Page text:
We have made leaps and bounds with conservation efforts in Galapagos this year, from restoring giant tortoise populations to protecting mangrove finches from extinction. Here are a few of our favorite stories from 2015.
February–April 2015: A Successful Second Year for Mangrove Finch Conservation
In February, mangrove finch eggs were collected from a small mangrove forest at Playa Tortuga Negra on Isabela Island for the second consecutive year in an attempt to protect this critically-endangered species from extinction. When the eggs hatched in March, eight fledglings were reared in captivity at the Charles Darwin Research Station on Santa Cruz, and in April researchers successfully released the chicks back in their natural mangrove forest on Isabela. With a total population size of less than 100 individuals, this program is an important effort to protect and boost the mangrove finch population in Galapagos.
May 2015: Wolf Volcano Erupts for the First Time in 33 Years
The highest peak in the Galapagos Archipelago, Wolf Volcano on the northern end of Isabela Island, erupted on May 25, 2015 after 33 years of inactivity. Scientists were initially concerned about the safety of the world’s only population of pink land iguanas, which share habitat on the volcano with yellow land iguanas and giant tortoises. Thankfully, the lava flowed in the opposite direction and wildlife were minimally impacted. GC’s Wacho Tapia participated in a fly-over to help assess the situation with a team from the Galapagos National Park Directorate.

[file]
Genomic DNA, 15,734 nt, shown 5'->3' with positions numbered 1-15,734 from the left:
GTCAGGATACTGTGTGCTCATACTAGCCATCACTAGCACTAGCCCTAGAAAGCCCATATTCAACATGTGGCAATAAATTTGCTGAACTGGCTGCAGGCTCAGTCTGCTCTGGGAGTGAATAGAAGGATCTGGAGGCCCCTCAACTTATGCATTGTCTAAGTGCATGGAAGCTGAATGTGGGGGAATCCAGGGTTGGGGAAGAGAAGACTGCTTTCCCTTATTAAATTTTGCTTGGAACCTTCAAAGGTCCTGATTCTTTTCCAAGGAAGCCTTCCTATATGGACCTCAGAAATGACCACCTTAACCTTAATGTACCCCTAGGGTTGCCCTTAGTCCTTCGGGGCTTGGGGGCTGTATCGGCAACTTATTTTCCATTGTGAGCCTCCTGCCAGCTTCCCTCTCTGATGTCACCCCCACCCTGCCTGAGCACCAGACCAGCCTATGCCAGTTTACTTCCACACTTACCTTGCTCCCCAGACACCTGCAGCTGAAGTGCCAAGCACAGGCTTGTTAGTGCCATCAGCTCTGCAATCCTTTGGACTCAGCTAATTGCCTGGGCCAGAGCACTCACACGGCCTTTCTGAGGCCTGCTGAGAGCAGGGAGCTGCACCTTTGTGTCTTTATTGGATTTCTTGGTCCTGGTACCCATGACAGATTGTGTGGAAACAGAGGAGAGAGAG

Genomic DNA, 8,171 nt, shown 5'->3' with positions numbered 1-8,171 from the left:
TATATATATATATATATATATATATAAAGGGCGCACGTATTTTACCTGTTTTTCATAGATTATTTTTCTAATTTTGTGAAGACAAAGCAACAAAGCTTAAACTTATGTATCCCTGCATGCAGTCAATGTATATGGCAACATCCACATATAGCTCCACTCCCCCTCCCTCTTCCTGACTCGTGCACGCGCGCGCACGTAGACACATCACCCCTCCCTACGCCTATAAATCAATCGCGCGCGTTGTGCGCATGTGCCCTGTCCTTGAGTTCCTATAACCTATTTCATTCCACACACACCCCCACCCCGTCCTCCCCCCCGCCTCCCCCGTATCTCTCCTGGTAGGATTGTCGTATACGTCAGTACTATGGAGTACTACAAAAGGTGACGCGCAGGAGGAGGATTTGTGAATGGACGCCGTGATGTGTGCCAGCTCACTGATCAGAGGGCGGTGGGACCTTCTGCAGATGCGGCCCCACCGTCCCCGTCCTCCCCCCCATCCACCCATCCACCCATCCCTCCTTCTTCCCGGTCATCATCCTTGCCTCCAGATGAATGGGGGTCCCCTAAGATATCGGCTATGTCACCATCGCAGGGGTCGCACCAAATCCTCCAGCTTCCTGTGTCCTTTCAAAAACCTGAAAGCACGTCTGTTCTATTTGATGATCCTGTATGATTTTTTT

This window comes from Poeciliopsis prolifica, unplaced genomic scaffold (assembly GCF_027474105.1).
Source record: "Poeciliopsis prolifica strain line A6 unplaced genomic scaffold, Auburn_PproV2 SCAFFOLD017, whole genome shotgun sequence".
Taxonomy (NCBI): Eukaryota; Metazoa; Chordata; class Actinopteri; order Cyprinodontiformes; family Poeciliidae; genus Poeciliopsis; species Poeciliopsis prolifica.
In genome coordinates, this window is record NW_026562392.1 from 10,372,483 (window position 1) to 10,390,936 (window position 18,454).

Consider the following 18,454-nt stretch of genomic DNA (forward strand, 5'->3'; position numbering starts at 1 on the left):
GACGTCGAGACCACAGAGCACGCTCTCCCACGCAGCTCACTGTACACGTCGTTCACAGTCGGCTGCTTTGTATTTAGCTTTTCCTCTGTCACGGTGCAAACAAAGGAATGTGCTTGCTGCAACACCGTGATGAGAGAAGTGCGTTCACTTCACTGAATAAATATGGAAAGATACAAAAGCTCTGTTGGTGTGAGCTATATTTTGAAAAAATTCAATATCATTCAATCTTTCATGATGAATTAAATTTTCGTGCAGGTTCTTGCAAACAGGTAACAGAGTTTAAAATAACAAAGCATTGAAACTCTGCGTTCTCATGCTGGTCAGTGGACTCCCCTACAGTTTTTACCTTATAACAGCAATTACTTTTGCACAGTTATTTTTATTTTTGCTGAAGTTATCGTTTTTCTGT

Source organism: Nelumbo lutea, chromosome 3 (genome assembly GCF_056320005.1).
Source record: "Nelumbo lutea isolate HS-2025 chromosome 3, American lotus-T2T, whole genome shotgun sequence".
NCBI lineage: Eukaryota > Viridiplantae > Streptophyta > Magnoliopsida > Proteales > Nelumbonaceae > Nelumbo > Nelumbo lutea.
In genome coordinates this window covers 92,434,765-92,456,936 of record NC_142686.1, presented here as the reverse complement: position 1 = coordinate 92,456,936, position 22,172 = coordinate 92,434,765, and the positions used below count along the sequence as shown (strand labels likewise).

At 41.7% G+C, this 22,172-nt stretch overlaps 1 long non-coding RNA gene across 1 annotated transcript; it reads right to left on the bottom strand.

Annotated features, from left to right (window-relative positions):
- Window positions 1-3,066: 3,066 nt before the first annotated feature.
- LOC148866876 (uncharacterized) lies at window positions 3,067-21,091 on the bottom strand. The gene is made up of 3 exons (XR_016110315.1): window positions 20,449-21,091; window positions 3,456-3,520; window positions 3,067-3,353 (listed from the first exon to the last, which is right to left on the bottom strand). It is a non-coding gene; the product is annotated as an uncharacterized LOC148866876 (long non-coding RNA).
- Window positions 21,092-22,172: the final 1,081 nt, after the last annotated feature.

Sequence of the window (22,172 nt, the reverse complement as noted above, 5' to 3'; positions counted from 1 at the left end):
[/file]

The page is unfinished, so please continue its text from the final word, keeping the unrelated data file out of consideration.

Also in May 2015: GC Signs Cooperative Agreement with the Government of Ecuador
Galapagos Conservancy’s President Johannah Barry signed a cooperative agreement with the Ecuadorian Technical Secretariat of International Cooperation, known as SETECI, its acronym in Spanish. The agreement outlines broad areas of work in advancing research, science, and innovation related to the conservation of the unique ecosystems and biodiversity of Galapagos. Working more closely with the Government of Ecuador is an important component of GC’s ability to impact the long-term protection of the Islands.
June 2015: 201 Tortoises Released on Santa Fe Island
On June 27, 2015, a group of 30 rangers, scientists, and staff from the Galapagos National Park Directorate and Galapagos Conservancy transported 201 young Española tortoises from the Santa Cruz Breeding Center to Santa Fe Island, marking the first time tortoises roamed Santa Fe in more than 150 years. Two months later, scientists returned for a monitoring trip and were able to locate 142 of the 201 released tortoises — and found that all were in excellent physical condition. Future trips are planned to continue to monitor the health and activity of the tortoises. Watch the video of the release.
September 2015: Transforming K-12 Education in Galapagos